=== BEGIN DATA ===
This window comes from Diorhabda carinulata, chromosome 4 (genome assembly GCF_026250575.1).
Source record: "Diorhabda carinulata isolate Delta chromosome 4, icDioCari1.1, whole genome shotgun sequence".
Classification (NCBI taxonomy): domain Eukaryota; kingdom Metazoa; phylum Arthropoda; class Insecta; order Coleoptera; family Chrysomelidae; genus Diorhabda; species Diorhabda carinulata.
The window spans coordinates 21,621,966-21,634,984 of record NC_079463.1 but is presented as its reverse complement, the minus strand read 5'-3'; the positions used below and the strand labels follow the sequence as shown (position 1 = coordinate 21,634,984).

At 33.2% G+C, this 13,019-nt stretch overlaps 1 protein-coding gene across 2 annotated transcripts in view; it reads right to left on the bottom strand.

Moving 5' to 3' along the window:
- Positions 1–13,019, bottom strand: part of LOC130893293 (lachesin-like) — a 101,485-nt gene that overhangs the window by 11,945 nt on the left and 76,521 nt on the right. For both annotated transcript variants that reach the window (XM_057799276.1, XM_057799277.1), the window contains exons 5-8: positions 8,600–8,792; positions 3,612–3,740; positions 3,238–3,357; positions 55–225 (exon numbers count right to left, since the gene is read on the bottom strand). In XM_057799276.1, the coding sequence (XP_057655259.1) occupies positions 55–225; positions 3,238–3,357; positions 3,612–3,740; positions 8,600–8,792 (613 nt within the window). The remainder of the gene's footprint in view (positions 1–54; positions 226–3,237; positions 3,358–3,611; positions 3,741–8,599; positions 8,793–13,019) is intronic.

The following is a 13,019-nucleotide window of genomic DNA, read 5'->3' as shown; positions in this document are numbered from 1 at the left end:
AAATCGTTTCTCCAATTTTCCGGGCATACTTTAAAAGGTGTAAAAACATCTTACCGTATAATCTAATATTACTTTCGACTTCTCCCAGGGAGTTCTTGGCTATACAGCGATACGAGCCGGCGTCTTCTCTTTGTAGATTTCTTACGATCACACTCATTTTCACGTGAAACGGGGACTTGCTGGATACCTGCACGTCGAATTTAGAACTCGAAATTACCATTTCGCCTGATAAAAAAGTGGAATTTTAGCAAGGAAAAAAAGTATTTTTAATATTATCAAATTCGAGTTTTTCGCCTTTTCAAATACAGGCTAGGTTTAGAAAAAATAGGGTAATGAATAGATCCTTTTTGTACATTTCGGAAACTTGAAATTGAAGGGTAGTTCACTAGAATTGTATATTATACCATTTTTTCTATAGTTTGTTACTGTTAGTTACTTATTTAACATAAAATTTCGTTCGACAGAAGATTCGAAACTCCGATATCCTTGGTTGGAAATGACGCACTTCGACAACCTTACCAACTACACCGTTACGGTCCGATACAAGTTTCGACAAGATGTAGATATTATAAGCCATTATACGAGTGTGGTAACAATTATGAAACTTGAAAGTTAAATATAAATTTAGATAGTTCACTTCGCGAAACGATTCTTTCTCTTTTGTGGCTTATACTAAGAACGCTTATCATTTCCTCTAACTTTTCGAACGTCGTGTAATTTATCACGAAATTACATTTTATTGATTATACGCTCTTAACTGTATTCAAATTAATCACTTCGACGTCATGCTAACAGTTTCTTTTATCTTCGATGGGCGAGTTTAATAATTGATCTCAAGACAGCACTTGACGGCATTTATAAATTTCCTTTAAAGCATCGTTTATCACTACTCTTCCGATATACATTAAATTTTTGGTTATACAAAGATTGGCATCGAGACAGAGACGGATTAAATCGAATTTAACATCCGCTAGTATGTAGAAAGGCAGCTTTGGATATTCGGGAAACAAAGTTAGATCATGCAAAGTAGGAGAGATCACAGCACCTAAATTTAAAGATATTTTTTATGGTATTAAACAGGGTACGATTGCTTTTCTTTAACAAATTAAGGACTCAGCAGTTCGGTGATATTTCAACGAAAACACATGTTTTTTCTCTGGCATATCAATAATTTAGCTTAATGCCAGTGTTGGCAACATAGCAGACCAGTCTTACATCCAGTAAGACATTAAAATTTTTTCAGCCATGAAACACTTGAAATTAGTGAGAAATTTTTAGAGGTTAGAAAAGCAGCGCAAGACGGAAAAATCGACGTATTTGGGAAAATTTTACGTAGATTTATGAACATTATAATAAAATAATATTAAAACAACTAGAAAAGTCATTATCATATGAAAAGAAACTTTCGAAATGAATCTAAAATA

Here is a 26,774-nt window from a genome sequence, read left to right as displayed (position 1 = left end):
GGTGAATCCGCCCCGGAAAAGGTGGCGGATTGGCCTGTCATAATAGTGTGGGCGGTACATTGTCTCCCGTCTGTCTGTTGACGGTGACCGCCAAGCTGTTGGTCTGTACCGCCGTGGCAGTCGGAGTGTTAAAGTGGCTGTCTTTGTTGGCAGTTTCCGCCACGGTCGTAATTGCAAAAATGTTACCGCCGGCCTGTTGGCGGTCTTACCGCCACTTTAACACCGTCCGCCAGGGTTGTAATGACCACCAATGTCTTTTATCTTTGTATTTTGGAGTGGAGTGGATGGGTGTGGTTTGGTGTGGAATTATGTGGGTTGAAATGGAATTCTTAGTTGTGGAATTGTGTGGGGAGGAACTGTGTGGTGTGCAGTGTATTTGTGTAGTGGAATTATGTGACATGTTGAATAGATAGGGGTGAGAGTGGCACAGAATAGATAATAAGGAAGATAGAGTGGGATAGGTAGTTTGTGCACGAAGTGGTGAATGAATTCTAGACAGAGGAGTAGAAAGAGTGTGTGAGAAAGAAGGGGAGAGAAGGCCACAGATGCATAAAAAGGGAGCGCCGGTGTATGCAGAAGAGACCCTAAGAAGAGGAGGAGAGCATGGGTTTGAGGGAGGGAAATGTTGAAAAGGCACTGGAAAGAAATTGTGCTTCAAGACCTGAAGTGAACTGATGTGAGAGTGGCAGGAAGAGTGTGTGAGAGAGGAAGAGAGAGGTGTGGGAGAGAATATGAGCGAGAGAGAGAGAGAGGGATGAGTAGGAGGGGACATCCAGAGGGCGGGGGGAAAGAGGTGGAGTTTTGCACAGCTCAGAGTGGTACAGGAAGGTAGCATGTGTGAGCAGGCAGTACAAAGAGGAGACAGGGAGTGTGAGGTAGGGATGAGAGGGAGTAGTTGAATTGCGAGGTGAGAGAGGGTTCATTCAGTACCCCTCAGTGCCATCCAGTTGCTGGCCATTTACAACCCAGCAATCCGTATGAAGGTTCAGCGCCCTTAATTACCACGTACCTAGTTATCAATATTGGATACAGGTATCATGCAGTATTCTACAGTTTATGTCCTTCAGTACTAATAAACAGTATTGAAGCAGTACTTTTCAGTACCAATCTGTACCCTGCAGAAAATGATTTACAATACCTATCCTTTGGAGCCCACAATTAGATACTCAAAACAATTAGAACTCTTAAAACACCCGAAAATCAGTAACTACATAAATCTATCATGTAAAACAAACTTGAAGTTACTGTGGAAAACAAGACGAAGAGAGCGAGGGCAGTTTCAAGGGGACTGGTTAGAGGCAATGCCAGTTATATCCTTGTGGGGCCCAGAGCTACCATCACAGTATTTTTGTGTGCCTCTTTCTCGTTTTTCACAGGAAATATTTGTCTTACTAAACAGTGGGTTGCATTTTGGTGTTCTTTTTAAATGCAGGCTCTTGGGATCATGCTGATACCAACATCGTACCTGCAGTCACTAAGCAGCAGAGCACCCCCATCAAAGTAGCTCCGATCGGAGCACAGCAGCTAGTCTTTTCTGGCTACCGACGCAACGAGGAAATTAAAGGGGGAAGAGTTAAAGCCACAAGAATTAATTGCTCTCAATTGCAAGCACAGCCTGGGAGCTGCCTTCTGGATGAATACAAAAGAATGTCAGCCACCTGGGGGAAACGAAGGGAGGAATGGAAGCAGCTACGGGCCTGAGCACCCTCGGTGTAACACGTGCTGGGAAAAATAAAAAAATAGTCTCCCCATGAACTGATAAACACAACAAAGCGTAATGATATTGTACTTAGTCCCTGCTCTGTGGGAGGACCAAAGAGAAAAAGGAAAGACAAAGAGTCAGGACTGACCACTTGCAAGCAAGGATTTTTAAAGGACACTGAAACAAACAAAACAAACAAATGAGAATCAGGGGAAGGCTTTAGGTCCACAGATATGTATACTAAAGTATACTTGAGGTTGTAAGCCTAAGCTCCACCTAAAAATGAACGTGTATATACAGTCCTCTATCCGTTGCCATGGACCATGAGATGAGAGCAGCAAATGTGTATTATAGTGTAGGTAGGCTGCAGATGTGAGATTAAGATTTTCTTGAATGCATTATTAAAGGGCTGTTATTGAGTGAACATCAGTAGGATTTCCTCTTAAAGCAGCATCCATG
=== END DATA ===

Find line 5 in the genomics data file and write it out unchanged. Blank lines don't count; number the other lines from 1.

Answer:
At 33.2% G+C, this 13,019-nt stretch overlaps 1 protein-coding gene across 2 annotated transcripts in view; it reads right to left on the bottom strand.